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An advanced persistent threat (APT) group of Chinese origin codenamed DiceyF has been linked to a string of attacks aimed at online casinos in Southeast Asia for years.
Russian cybersecurity company Kaspersky said the activity aligns with another set of intrusions attributed to Earth Berberoka (aka GamblingPuppet) and DRBControl, citing tactical and targeting similarities as well as the abuse of secure messaging clients.
“Possibly we have a mix of espionage and [intellectual property] theft, but the true motivations remain a mystery,” researchers Kurt Baumgartner and Georgy Kucherin said in a technical write-up published this week.
The starting point of the investigation was in November 2021 when Kaspersky said it detected multiple PlugX loaders and other payloads that were deployed via an employee monitoring service and a security package deployment service.
The initial infection method – the distribution of the framework through security solution packages – afforded the threat actor “to perform cyberespionage activities with some level of stealth,” the company stated.
Subsequently, the same security package deployment service is said to have been employed to deliver what’s called the GamePlayerFramework, a C# variant of a C++-based malware known as PuppetLoader.
“This ‘framework’ includes downloaders, launchers, and a set of plugins that provide remote access and steal keystrokes and clipboard data,” the researchers explained.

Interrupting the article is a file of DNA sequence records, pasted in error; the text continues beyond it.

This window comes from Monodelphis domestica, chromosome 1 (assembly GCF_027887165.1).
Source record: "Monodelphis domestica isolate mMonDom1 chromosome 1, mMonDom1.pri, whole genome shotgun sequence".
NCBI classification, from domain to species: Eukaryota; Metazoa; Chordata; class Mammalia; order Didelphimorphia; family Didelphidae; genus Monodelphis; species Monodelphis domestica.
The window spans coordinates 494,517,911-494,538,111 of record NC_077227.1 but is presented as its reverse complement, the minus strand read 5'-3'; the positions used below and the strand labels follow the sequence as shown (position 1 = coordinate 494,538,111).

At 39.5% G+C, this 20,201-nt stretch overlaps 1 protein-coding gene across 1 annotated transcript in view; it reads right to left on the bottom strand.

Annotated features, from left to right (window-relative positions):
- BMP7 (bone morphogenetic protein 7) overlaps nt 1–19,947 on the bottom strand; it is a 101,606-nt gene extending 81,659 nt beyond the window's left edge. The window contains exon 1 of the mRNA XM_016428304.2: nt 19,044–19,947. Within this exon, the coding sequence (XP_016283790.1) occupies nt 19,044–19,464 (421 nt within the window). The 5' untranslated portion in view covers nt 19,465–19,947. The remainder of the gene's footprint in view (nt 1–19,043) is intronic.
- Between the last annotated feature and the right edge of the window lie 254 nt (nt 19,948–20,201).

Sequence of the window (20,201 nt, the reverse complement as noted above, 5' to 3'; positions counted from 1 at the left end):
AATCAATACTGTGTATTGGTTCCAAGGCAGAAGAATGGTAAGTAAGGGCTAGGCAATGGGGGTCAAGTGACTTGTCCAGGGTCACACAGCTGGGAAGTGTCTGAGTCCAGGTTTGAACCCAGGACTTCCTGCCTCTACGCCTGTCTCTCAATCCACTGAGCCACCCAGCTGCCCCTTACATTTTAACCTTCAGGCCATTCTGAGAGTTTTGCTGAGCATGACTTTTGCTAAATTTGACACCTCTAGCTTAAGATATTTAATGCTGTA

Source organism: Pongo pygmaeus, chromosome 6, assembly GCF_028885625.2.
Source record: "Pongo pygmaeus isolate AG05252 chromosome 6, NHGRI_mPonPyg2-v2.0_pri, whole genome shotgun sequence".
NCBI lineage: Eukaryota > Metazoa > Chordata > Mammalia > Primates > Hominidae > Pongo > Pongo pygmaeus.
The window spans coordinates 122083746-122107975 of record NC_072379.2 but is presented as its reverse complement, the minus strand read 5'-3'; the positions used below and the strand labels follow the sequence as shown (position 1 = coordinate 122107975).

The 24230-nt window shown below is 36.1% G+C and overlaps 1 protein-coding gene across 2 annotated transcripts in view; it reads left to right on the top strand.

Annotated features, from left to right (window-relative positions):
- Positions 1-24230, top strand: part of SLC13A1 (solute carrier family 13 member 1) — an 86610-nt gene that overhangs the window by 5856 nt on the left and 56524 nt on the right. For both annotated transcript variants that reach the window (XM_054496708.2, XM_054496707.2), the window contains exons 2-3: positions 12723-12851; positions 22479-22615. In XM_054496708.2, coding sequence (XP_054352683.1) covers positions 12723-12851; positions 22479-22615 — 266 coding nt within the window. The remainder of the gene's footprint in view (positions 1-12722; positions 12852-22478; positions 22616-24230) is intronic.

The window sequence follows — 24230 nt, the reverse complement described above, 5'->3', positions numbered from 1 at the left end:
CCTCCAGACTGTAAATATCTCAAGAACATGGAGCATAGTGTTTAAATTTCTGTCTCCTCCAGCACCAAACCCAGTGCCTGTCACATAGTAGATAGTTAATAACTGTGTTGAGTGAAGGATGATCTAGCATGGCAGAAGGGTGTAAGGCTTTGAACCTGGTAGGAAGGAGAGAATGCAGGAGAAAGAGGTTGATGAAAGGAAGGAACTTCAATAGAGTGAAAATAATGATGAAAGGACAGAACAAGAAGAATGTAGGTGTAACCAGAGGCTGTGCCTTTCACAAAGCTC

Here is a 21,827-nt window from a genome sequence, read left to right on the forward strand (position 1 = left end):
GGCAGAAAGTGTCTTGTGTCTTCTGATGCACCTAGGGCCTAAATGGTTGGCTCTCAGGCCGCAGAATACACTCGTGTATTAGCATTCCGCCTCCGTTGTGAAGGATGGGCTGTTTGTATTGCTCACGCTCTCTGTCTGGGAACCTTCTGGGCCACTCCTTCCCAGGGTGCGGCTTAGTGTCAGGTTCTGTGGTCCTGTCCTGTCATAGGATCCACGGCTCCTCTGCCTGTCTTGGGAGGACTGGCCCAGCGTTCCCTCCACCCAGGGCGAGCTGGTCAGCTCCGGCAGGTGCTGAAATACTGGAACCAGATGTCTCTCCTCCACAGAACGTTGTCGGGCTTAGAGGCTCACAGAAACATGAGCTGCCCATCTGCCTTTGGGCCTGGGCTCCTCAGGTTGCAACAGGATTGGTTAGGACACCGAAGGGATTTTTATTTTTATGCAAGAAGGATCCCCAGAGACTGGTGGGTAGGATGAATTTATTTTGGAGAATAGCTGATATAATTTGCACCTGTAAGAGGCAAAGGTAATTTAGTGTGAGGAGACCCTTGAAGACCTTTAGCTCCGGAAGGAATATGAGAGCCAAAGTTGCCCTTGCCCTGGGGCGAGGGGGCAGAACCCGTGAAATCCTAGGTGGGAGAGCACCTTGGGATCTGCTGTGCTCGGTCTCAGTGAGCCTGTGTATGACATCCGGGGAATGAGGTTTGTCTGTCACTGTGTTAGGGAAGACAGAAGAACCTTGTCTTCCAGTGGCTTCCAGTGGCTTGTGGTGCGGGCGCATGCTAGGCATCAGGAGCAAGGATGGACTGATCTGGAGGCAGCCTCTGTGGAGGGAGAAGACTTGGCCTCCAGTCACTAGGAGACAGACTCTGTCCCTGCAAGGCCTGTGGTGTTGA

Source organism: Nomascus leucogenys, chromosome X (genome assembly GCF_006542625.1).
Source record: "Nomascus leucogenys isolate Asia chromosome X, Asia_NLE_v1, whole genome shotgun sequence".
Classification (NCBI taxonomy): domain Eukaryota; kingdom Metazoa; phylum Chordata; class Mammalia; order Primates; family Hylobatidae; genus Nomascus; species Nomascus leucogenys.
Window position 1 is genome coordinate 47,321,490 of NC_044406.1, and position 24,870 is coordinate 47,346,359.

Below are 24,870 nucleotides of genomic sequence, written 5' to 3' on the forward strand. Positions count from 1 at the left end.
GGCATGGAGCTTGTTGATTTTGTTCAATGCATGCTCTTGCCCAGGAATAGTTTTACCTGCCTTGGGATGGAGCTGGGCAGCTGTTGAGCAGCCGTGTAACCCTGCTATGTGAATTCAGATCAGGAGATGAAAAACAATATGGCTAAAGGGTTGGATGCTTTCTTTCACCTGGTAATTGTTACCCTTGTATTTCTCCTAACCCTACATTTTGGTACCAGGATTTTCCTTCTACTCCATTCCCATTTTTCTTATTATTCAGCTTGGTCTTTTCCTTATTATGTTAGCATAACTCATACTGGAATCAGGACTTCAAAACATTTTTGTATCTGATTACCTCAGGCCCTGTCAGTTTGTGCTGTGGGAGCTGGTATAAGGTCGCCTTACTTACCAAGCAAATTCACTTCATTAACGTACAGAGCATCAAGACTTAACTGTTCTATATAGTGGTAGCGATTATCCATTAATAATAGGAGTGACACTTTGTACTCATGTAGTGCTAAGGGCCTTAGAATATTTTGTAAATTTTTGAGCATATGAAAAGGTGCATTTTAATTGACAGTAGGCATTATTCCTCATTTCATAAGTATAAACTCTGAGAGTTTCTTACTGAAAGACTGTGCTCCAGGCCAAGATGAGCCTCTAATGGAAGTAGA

Indications are that the DiceyF activity is a follow-on campaign to Earth Berberoka with a retooled malware toolset, even as the framework is maintained through two separate branches dubbed Tifa and Yuna, which come with different modules of varying levels of sophistication.
While the Tifa branch contains a downloader and a core component, Yuna is more complex in terms of functionality, incorporating a downloader, a set of plugins, and at least 12 PuppetLoader modules. That said, both branches are believed to be actively and incrementally updated.
Regardless of the variant employed, the GamePlayerFramework, once launched, connects to a command-and-control (C2) and transmits information about the compromised host and the clipboard contents, after which the C2 responds with one of 15 commands that allow the malware to seize control of the machine.
This also includes launching a plugin on the victim system that can either be downloaded from the C2 server when the framework is instantiated or retrieved using the “InstallPlugin” command sent by the server.
These plugins, in turn, make it possible to steal cookies from Google Chrome and Mozilla Firefox browsers, capture keystroke and clipboard data, set up virtual desktop sessions, and even remotely connect to the machine over SSH.
Kaspersky also pointed to the use of a malicious app that mimics another software called Mango Employee Account Data Synchronizer, a messenger app used at the targeted entities, to drop the GamePlayerFramework within the network.
“There are many interesting characteristics of DiceyF campaigns and TTPs,” the researchers said. “The group modifies their codebase over time, and develops functionality in the code throughout their intrusions.”
“To make sure that victims did not become suspicious of the disguised implants, attackers obtained information about targeted organizations (such as the floor where the organization’s IT department is located) and included it inside graphic windows displayed to victims.”